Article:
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Italian Elegance on Polk Street

Only a mere handful of local eateries can stomach a jacket and — dare we say it? Tie — and not feel tongue-in-cheek. But it can be fun to play dress-up around the table, pushing the free-formity of shared plates, finger foods, and as-it-happens service to the curb.

And in the folds of SF’s starched white table cloths — Masa’s, Fleur de Lys, Danko, etc. — some establishments may have existed for as long as Acquerello, but few have excelled at such superb fussing so successfully with so little notice. And almost none have delivered just footsteps from the City's best gay karaoke.

Bust out that Bar Mitzvah suit and show it a good time as your maitre d' waltzes you through the mauve dining hall of the former chapel, soaring with a vaulted Alpine ceiling and elephantine floral arrangements. Service is a key factor in dining of this standard. And here, it is attentive nearly to a fault: Wine glasses are refilled before they're replaced, chargers and plates are quickly whisked away, and, without irony, synchronized servers reveal (yes, lift the lid!) on the main course on cue. One has the sensation that crumbs are caught almost before they fall.

Though the borderline stuffiness may not be your cup of pinky-pointed tea, the elegant, Michelin-star appointed, classic cuisine is modern, reasonably approachable, and a sincere draw for the seniors who’ve been coming for two decades, and for the Marina dating crowd showing off on Polk Street.

The menu changes weekly, and diners may choose from Chef Suzette Gresham-Tognetti’s mind-blowing seven-course tasting menu ($94), or construct their own three ($60), four ($72) or five-course ($82) meal. The wine list, heavy on Italian, is priced to match the décor and maintained by a team of three. It has a table-of-contents, but its heft would better benefit from electronic search.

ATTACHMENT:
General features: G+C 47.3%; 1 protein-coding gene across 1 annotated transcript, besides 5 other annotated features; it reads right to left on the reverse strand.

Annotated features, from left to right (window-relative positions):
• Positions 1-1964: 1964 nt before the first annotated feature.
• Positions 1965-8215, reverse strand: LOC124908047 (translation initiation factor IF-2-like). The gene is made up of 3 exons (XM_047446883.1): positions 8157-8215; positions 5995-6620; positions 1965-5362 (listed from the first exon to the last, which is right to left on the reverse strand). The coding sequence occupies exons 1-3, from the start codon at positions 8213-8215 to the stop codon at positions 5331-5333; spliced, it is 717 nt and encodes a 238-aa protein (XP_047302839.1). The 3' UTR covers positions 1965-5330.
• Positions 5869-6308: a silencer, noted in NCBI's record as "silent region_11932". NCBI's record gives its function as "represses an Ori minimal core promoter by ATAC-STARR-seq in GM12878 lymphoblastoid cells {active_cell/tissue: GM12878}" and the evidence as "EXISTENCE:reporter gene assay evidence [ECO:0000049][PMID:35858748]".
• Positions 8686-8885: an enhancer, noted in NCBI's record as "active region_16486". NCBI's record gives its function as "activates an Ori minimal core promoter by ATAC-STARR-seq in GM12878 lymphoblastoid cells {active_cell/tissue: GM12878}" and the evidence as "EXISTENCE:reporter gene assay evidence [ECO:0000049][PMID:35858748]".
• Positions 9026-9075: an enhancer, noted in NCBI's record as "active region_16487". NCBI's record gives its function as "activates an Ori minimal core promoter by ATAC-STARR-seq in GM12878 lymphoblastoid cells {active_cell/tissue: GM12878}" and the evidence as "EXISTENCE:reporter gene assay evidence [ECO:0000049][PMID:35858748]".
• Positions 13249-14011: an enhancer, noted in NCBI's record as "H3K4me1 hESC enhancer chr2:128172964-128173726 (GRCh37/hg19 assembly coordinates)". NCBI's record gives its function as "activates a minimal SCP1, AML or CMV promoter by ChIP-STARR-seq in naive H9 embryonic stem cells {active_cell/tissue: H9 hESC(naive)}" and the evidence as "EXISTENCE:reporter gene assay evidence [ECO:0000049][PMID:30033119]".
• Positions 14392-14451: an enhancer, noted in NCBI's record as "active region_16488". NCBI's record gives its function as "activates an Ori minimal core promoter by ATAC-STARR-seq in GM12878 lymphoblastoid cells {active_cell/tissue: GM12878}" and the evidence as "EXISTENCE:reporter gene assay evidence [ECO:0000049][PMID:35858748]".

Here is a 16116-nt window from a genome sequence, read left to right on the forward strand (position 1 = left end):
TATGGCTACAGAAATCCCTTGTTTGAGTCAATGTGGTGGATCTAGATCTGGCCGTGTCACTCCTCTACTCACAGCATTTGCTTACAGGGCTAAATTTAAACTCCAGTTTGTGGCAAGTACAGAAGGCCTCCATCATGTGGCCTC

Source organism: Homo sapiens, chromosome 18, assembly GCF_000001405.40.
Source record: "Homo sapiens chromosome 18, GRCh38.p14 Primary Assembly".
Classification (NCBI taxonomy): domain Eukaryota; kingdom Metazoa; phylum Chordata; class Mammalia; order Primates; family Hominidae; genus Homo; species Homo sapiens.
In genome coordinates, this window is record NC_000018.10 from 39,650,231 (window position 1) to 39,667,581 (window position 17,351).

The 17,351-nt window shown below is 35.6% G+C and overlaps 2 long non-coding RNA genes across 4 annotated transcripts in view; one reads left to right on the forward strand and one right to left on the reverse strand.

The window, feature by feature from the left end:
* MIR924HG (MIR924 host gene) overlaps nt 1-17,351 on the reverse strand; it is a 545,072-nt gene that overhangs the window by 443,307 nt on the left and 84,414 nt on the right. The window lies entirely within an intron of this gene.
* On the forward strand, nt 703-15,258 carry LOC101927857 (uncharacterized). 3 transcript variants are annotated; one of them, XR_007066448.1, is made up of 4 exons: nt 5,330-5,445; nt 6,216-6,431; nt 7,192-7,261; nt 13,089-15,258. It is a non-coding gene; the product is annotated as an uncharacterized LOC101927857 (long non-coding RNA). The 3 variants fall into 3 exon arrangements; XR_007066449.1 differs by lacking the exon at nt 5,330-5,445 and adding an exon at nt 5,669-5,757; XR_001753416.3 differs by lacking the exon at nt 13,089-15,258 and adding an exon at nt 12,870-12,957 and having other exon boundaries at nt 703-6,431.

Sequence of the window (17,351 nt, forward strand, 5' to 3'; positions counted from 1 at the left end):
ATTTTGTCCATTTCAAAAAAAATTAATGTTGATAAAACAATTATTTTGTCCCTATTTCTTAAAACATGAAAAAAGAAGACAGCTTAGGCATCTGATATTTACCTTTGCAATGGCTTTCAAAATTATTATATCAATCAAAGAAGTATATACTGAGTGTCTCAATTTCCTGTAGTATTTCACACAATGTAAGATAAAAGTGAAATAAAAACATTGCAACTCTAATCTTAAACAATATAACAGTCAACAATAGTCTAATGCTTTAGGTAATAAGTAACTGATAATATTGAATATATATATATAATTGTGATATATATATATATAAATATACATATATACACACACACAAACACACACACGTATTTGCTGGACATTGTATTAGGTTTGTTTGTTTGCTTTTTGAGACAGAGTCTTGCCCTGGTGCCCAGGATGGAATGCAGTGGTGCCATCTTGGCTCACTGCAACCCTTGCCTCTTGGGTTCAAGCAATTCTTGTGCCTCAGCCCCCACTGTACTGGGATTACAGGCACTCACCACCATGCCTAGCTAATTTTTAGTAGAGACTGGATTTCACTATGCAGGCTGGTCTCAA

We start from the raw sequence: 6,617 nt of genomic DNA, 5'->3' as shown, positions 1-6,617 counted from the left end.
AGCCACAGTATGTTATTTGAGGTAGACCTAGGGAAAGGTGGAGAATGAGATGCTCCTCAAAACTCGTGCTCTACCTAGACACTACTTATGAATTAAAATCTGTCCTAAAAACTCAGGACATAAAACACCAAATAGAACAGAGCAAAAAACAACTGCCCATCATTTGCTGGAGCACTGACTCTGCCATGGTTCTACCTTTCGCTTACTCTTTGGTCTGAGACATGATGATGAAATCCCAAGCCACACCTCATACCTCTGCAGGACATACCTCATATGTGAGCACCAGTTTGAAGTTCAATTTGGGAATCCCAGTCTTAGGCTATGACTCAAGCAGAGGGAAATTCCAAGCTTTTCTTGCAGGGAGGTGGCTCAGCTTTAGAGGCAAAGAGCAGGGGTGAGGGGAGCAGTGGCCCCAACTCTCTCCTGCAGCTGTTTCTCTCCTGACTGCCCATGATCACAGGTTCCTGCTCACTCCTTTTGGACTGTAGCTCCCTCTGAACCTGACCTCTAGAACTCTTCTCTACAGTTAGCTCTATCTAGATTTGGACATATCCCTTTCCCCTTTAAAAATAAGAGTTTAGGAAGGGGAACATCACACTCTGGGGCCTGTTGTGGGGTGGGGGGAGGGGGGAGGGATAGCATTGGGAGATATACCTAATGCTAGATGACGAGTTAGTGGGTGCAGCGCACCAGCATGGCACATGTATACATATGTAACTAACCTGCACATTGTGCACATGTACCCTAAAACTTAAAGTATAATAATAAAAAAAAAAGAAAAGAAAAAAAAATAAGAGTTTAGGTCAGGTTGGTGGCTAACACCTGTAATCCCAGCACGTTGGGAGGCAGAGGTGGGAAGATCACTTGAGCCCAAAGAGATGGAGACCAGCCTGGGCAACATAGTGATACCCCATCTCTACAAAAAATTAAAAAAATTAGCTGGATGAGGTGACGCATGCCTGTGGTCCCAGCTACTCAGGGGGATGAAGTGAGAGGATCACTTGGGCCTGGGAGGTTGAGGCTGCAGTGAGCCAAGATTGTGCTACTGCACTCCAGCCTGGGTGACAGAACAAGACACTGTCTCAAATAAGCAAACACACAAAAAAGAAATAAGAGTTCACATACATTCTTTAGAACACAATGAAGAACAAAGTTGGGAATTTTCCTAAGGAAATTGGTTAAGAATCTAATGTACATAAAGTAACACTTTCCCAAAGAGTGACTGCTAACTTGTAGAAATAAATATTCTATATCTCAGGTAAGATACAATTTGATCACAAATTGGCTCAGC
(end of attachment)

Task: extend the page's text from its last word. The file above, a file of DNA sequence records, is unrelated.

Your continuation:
We went the straight-up Italian route: a primo, a secondi, a carne, and dessert. On our visit, a green garlic soup with shrimp polpetine lit the table with its Day-Glo hue, and its bold flavor, refreshing like lemongrass, was just as fetching. A creamy Parmesan budino (that's pudding, ya'll), a house staple, drove it home with a well-salted mince of mushrooms beneath. Like many dishes, it teetered on the border of assertive and over-salted.

The pasta with foie gras, black truffles, and Marsala seemed a bit overkill, and in no way did we regret choosing the lobster ravioli — briny meat expertly nestled in tender, toothsome pasta, with a two-fisted lobster sauce and brilliantly spicy olive oil. The Arctic Char, generous and seared perfectly, was delicious. But it was missing the menu-promised engagement of oxtails and clams. The lamb loin wrapped in lamb sausage was, we can only imagine, as exciting and as genius a culinary invention of wrapping a hot dog in fried corn bread. So, so good that one can't help but wonder why this meat-on-meat meeting never happened before.

Though we're suckers for a good cheese cart on wheels, we opted for the sweet stuff: a bourbon and caramel semifreddo, and a humble panna cotta. Both were thoughtful, but they could not hold a candle to the house biscotti, a memorable texture of crispy without being rock hard, which was the supporting actor who stole the show. Like the eatery itself, they were something we might not have otherwise noticed, but one that we will always keep in mind.

Reservations? Yes